A ‘HORSE lover’ has been found guilty of 52 counts of animal cruelty.

Philip Davies, 65, of Plantation Road, Edgworth, also pleaded guilty to two counts of failing to protect the horses from pain, injury, suffering, and disease, and two counts of failing to provide a suitable environment, during the two-day trial.

The charges, brought by the RSPCA, relate to 17 horses kept on land in Edgworth.

Hyndburn magistrates heard the animals had lice, mite, and worm infest-ations, foot rot, and liver damage caused by eating poisonous ragwort weeds.

Davies had denied the 52 counts of causing unnecessary suffering between October and December last year.

Summing up, district judge Peter Ward said: “Adequate steps should be taken to reduce infestation, but these steps were not taken.

“Davies had too many horses and he could not adequately deal with them.

“The inadequate control and the level of the infestation was so much that it caused suffering.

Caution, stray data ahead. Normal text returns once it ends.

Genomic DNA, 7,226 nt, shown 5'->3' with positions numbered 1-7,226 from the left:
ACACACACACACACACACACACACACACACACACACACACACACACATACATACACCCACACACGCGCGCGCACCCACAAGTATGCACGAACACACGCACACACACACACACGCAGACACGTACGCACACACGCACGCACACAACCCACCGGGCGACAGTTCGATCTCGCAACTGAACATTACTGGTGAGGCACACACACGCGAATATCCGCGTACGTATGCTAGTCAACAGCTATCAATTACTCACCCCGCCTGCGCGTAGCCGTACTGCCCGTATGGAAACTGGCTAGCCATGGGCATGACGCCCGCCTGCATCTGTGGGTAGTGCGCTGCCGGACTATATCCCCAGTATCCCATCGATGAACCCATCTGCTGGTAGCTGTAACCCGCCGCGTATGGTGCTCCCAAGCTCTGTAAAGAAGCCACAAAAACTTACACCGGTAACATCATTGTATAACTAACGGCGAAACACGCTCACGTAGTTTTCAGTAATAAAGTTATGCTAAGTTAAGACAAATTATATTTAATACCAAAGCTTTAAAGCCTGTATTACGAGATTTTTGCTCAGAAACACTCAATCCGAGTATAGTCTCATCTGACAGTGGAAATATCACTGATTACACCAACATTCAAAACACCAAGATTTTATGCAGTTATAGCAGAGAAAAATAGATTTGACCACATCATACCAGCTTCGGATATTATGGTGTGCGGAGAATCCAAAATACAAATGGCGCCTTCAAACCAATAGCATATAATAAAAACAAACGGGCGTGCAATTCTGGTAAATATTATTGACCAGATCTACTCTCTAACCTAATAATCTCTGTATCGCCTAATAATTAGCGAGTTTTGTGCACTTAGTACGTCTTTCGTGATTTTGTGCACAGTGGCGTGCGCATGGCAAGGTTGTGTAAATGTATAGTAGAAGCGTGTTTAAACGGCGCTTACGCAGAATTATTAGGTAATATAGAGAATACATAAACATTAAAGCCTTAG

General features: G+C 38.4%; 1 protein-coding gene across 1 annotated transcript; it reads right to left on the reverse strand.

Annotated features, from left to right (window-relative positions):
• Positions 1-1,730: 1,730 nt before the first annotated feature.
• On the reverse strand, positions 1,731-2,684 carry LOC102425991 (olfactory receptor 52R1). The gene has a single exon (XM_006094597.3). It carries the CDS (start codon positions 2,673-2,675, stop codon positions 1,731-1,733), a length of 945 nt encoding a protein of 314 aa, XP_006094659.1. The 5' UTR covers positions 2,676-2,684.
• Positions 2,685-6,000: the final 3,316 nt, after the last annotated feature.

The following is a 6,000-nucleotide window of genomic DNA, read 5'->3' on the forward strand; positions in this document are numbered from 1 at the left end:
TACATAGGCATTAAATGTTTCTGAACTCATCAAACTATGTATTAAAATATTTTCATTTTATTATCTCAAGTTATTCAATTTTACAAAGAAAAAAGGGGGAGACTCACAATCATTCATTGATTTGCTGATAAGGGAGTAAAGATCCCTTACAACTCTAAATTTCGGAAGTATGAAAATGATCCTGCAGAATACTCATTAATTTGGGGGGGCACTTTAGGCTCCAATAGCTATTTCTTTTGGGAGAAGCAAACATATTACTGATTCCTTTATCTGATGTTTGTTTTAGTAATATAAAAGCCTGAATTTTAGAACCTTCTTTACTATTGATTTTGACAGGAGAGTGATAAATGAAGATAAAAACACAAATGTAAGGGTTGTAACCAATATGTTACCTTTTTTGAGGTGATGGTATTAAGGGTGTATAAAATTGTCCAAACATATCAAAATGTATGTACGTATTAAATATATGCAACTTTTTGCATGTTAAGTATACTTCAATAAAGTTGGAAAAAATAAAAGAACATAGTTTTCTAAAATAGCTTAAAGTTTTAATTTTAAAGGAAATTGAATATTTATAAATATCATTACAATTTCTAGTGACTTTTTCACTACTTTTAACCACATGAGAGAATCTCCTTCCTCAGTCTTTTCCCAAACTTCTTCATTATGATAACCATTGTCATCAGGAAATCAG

“Mr Davies was not able to keep on top of the number of horses, and the condition in which they should be kept.

“The fact that 10 of the horses had liver damage allows me to come to the conclusion that it was ragwort poisoning.

“Therefore all these matters are proven.”

While giving evidence during yest-erday’s hearing, Davies told the court he had owned horses for 54 years – since the age of 11.

He acquired his eldest horse, Daisy, in 2006, and has since bred horses for a hobby.

Davies admitted that he did not have a programme to tackle, treat, or prevent lice, mites, or worms.

He also claimed that he fed the horses an excessive number of carrots as a way of “flushing” the worms out of their system, as opposed to traditional medication.

He claims he cleaned the horses’ feet “around twice a week”, but could not provide specific dates to the court.

During an inspection of 15 of the horses which were seized, equine vet Simon Constable found 56 out of 60 feet had bacterial infections causing the horses pain.

John Gilliver, veterinary expert, speaking on behalf of the defence, said that three of the 16 horses inspected by him were in a poor body condition, but said the others were adequate.

He said there was evidence that the horses had lice and mites, and faecal samples showed a high level of worms in most of the horses.

Speaking after the case, Chief Insp-ector Cathy Hyde, of the RSPCA, said: “I am very pleased with the judgement.”

Davies is due to be sentenced today at Blackburn Magistrates’ Court.